taken from the creek
leave their songs behind

Ross Clark


One of the most notable things lost in the translation of Japanese haiku is their musicality. Not only is the use of the 5-7-5 syllable pattern still a stipulation for most haiku circles in Japan, but onomatopoeia, more sophisticated and abundant in Japanese than in the English language, is a key device lost. Sound chimes (alliterative and rhyming) are also deliberately and widely used. Some English language haiku gatekeepers have proscribed the use of traditional poetic techniques of all kinds in haiku. And it is true that if they are put to effect with a heavy hand, they can overbalance a tiny poem. However, I believe that musicality is an important resource for haiku poets.

I have chosen this haiku by Ross Clark which enters a dialogue with the one by Lorin Ford (featured in the previous instalment of our journey through the first twenty years of the Australian Haiku Society, by Rob Scott), partly for their use of the word “song” and, in both cases, in the context of water. I was also struck by how both gained more depth as I thought more about the sounds used by each poet.

On a quick reading, Clark’s poem has a proverbial quality: if you take something out of its natural context it loses its life and attractiveness. Here Clark mentions songs, but I’m sure many people would also be reminded of having brought shiny gem-like stones home in their pocket only to find that they dull as they dry. Clark’s poem has a certain charm taken as a proverb.

A slower reading, one line at a time, allowing each to have its own separate life and to accumulate and modify what follows, and the imagery of the haiku sharpens. First, the image of pebbles. This word has an onomatopoeic force. The plosive of the /p/, followed by the plosive of the /b/ causes the lips to round and expel little rounded, pebble-like puffs of air.  It’s a word that is fun to say again and again.  Then the image of (a hand) removing them from the water. Again, this line has a faint musicality. The stress on the first syllable and the last with three unstressed syllables in between gives it a lilting, liquid quality and in the three /k/ sounds you can hear the click of pebble on pebble. The last line is less persuasively musical, but perhaps the long vowels in “leave”, “songs” and “(be)hind” have something of the keening of regret.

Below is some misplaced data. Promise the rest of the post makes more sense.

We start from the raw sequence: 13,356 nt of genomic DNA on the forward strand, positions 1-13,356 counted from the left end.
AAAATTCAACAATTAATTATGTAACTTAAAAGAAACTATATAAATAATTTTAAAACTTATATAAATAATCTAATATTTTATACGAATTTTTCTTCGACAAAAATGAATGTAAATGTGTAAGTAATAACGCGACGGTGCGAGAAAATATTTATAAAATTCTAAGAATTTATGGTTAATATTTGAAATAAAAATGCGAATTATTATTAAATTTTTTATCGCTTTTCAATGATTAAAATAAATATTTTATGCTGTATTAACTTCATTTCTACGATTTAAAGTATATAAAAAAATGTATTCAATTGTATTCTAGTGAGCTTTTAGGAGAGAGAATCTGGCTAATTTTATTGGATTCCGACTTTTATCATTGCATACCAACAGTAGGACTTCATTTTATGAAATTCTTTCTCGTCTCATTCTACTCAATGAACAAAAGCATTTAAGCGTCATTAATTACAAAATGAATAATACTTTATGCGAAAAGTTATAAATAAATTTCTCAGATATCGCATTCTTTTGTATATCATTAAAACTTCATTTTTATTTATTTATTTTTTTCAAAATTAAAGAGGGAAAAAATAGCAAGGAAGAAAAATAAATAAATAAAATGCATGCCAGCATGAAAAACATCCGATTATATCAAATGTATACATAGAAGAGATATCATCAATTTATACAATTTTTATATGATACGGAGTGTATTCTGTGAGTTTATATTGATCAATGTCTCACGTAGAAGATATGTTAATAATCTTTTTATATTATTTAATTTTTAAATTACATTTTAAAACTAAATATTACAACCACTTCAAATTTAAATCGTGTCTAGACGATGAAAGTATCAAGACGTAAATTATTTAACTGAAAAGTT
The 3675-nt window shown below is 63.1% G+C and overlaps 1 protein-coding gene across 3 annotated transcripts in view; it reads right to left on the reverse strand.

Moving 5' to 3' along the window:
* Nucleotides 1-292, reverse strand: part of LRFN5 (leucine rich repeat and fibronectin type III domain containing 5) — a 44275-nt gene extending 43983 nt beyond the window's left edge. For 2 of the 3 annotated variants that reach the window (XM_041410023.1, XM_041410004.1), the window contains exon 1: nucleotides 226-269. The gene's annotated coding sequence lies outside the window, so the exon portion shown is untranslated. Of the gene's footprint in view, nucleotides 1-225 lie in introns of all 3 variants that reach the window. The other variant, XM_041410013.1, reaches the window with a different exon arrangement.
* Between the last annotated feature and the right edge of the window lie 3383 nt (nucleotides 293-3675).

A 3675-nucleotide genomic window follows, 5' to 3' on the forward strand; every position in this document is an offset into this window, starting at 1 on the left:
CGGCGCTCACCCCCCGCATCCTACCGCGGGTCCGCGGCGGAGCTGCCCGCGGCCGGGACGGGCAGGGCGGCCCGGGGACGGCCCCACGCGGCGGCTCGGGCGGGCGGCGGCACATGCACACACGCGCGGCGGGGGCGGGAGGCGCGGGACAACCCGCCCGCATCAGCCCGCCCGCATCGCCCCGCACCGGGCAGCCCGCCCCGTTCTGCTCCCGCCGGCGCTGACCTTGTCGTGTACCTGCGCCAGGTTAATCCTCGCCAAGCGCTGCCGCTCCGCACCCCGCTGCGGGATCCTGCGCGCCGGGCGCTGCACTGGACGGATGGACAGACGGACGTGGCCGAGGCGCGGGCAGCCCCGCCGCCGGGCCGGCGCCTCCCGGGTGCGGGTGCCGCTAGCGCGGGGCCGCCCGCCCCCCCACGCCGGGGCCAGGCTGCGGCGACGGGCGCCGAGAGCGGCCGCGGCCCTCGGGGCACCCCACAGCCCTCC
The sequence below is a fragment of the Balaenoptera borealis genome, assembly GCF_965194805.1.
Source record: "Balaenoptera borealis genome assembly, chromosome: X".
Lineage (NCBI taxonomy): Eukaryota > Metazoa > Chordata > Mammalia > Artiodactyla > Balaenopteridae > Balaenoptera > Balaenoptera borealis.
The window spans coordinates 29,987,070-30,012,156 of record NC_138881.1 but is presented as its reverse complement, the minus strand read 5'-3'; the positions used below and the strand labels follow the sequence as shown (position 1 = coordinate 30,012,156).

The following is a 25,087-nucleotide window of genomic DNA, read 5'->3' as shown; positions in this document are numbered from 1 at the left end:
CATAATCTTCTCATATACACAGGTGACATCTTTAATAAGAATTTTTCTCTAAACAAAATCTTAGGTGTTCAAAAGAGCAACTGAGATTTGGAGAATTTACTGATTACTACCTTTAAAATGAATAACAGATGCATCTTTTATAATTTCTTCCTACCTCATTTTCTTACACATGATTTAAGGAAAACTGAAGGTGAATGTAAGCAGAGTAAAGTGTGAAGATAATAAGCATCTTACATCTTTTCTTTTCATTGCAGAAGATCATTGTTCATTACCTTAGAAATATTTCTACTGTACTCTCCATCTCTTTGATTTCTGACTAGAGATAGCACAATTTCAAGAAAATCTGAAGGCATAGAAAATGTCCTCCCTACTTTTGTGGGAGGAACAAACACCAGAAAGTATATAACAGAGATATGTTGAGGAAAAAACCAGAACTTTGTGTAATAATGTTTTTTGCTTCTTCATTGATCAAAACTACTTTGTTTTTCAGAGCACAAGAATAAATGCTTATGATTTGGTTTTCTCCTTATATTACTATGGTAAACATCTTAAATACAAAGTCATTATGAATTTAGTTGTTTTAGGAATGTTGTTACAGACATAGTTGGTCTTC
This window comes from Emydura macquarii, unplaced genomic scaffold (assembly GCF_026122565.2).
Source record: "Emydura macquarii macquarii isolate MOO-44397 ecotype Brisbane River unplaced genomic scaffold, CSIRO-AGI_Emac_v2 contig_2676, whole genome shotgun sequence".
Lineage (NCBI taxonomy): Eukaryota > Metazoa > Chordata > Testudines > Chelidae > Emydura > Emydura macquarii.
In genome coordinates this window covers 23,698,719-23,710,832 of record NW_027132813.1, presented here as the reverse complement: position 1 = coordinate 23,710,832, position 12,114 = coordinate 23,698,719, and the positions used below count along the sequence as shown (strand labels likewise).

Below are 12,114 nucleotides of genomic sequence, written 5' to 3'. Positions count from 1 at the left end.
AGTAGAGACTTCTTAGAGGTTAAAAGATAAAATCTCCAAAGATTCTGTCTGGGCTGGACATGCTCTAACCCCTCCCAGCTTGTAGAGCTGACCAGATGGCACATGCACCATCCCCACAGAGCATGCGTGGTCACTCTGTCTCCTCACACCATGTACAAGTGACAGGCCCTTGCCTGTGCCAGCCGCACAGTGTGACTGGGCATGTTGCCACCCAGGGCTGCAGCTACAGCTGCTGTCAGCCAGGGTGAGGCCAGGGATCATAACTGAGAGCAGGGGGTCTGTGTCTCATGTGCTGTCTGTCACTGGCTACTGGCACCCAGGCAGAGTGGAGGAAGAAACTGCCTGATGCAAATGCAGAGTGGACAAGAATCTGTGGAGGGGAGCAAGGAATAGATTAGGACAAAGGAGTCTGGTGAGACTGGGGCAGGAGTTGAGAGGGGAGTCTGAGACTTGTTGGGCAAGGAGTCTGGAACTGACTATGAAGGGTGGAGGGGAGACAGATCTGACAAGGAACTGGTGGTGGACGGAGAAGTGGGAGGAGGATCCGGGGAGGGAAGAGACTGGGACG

Phonetics and musicality aside, it is the unexpected use of “songs” that in large part gives this haiku its poetry. The notion of pebbles having songs and songs being something that can be left behind (not lost or forgotten but left behind as concrete objects can be) has a wise-fool quality to it. It draws on more primitive categories than our conventional adult ones. It returns us to a childhood world where everything was alive, had agency and substance. This is to return us to something of ourselves. But it is to do so at a new level. We enjoy the sound of running water and we tend to think that this is a water sound. But the sound of a pebbly creek is not just a water sound. The pebbles – so easily overlooked – are also contributing. By its use of “songs” here, this haiku asks us to remember that the song goes on elsewhere, where the creek runs oblivious to the handful of pebbles stolen from it.

Ford’s haiku:

clear water
a magpie’s song drops
into the pond

is also the statement of a wise fool. It pivots around the word “drops”. But songs are not like pebbles. They can’t be dropped into a pond. Indeed, “drops” in this haiku refers, primarily, to the sudden descending pitches of magpie song. But, especially in the context of water, (“clear water”; “pond”) the verb “drops” carries the shadow of “drops”, the noun. The word subliminally conjures water drops, specifically the droplets that shower upward when something is dropped into water. This fountaining too is characteristic of the magpie’s song. Like the “clear water” of the first line, that song also has high notes of exceptional clarity.

As with Clark’s poem, this effect is reinforced at the level of sound. Here, it is significantly the word “drop” that is highlighted. “Drop” and “pond” share three sounds /d/, /p/ and /ɒ/ (the vowel); “song” and “drops” share /s/ and /ɒ/ and “pond” and “song” the vowel followed by a nasal, making them half-rhymes. It is this unusual tightness of musical focus that transforms a plausibly naturalistic moment – listening to magpies singing by a pond – into a whole in which all the elements (including the reader) are fully interpenetrated.

Music, then, is not just the theme of these haiku. Musicality is essential to their impact.

Selection and commentary by Alice Wanderer

Haiku previously published: Second Australian Haiku Anthology/ edited by Janice M. Bostok, Katherine Samuelowicz and Vanessa Proctor, Haiku Association of Australia and Paper Wasp, 2006

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